COVID-19 has made us more conscious of how we travel and cycling, in particular, has taken on a new dimension for commuters, providing social distancing beyond what public transport can offer as well as health, fitness and environmental benefits compared with driving.
Australia has had a long affiliation with the outdoors and cycling. Although some cities planned pedestrian and bike path networks at the very outset, over time cycling became less prevalent. But recently, huge spikes in bicycle sales across Australia and the world attributed to the pandemic have seen a renewed need for bicycle and shared pathway construction.
Cycling strategies in each state have been dusted off and projects fast-tracked as part of economic recovery. For example, earlier this year the City of Melbourne announced plans to roll out 44 kilometres of high quality, low-stress bike routes across the city over the next four years instead of 10.
In May this year, the City of Sydney and Transport for NSW announced 10 kilometres of new pop-up cycleways, followed by another 20 kilometres for Greater Metropolitan Sydney and 15 kilometres of paths in regional NSW, announced in September.
Cycling strategies are a result of collaboration across the AEC (Architecture-Engineering-Construction) sector. Councillors, civil and traffic engineers, environmental teams, town planners, landscape architects and more are involved.
Industry-specific software supports the successful design and building of high-quality networks of cycling lanes and facilities along with ensuring local planning and transport strategies are fully integrated.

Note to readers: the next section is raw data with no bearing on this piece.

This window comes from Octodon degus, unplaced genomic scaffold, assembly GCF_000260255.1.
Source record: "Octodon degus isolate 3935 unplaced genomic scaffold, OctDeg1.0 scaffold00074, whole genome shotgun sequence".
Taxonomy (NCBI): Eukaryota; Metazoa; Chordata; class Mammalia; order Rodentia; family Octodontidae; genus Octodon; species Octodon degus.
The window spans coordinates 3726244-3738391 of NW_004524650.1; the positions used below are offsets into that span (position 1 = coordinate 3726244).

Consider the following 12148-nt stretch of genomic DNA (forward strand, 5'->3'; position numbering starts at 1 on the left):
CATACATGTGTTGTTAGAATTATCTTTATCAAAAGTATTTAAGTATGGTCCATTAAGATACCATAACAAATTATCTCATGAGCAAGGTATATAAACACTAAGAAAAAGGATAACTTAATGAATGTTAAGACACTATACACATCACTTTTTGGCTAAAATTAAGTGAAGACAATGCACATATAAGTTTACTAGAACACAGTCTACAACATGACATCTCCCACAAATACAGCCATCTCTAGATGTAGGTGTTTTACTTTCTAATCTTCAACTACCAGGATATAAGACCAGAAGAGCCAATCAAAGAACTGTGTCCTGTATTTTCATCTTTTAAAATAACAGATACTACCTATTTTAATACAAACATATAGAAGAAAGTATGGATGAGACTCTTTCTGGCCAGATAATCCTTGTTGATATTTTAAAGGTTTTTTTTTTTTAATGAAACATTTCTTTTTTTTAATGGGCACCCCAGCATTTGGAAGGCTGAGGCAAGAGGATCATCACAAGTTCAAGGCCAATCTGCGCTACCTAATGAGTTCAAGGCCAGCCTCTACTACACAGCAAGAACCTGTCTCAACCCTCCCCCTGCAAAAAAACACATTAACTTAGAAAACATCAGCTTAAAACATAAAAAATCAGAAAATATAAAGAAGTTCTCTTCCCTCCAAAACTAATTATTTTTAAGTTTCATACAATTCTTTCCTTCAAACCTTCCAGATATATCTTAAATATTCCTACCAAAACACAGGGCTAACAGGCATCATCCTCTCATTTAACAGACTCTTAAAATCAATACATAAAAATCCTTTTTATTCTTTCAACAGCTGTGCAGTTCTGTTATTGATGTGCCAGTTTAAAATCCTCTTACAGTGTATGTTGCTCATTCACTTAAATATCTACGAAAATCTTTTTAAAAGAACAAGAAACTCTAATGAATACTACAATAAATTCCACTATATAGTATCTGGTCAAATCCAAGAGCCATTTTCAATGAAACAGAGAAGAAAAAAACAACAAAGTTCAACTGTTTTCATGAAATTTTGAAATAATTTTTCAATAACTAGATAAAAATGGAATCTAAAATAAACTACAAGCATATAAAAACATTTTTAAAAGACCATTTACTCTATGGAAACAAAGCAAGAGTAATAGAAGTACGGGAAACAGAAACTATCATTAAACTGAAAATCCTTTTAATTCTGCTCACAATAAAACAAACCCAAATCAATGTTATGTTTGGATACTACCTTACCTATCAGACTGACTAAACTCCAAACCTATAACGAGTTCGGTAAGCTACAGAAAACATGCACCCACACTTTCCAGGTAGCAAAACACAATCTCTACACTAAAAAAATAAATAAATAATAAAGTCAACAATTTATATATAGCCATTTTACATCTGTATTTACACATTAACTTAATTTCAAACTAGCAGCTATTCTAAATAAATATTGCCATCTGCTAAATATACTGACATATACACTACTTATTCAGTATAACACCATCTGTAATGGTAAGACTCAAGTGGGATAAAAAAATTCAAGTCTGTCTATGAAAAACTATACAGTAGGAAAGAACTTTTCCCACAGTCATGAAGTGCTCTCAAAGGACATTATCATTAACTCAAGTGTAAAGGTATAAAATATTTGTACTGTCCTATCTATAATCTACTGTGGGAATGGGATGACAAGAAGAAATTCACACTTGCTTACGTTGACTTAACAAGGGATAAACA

According to IDC[i], well over half of Australian companies have adopted digital construction solutions. But, when it comes to bike paths, urban context modelling tools should be used more widely, along with geospatial data and digital asset records, to understand the implications of building new shared or road cycle paths post-COVID.
Civil engineers can use the context models as a basis to simulate traffic movements and forecast the impact of reductions in road traffic if more people cycle. These models can also show which options for adapting roadways to increase capacity for a cycling lane are best.
Now is the time to use data to look at simulations that can improve the public transport experience. Mobility simulations can provide a range of insights like how people move in a space given reduced services, and help to understand what might happen if capacity is reduced or pre-determined routes were implemented to enter and exit transport hubs. The impact of reducing the number of ticket gates or estimating the platform’s capacity to allow for 1.5m social distancing can also be understood.
Computational fluid dynamics can also play an important role in re-designing the layout of a space, or limit access during peak times by simulating and understanding airflow in, for example, a train station, as well as gauging the impacts of potential emergencies in that space.
There are many other benefits of software when it comes to bicycle path design and development:
Imagine what this level of data, predictability and analytics could do for increased tender accuracy, and the efficiencies it might produce when planning the bicycle paths of the future.
[i] Sponsored by Autodesk, the March 2020 IDC InfoBrief is a survey of 835 construction professionals from large construction companies in 12 countries across Europe, the Americas and Asia Pacific. It assesses the construction industry’s digital transformation (DX) maturity and challenges.